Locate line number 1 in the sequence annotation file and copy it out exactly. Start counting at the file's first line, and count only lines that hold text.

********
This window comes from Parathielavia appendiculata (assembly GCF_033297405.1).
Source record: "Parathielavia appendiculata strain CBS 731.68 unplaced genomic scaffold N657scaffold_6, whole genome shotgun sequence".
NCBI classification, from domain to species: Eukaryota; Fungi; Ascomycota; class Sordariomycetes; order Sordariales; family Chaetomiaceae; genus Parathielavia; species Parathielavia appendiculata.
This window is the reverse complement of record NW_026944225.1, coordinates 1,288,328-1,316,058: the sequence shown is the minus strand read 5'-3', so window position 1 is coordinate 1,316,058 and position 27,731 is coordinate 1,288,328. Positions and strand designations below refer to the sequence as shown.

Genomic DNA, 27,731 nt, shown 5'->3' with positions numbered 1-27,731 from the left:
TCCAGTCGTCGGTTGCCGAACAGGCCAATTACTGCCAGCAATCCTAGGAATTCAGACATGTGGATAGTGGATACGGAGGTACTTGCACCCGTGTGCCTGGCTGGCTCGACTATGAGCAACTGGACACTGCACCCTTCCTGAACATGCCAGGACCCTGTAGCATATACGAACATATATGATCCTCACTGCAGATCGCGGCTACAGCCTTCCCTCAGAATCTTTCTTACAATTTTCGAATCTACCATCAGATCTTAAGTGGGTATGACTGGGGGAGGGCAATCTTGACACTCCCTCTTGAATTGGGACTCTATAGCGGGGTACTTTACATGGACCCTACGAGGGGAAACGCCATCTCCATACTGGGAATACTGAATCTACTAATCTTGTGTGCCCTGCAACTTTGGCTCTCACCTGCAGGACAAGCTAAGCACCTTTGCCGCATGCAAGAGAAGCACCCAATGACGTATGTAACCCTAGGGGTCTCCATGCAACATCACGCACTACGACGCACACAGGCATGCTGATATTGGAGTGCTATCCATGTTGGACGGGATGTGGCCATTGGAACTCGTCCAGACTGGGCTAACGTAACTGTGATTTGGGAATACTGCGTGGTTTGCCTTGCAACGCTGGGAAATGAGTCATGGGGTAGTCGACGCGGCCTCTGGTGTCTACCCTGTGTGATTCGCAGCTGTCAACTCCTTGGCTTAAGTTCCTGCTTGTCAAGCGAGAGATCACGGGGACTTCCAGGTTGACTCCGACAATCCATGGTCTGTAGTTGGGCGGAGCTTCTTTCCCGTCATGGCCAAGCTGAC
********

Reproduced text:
This window comes from Parathielavia appendiculata (assembly GCF_033297405.1).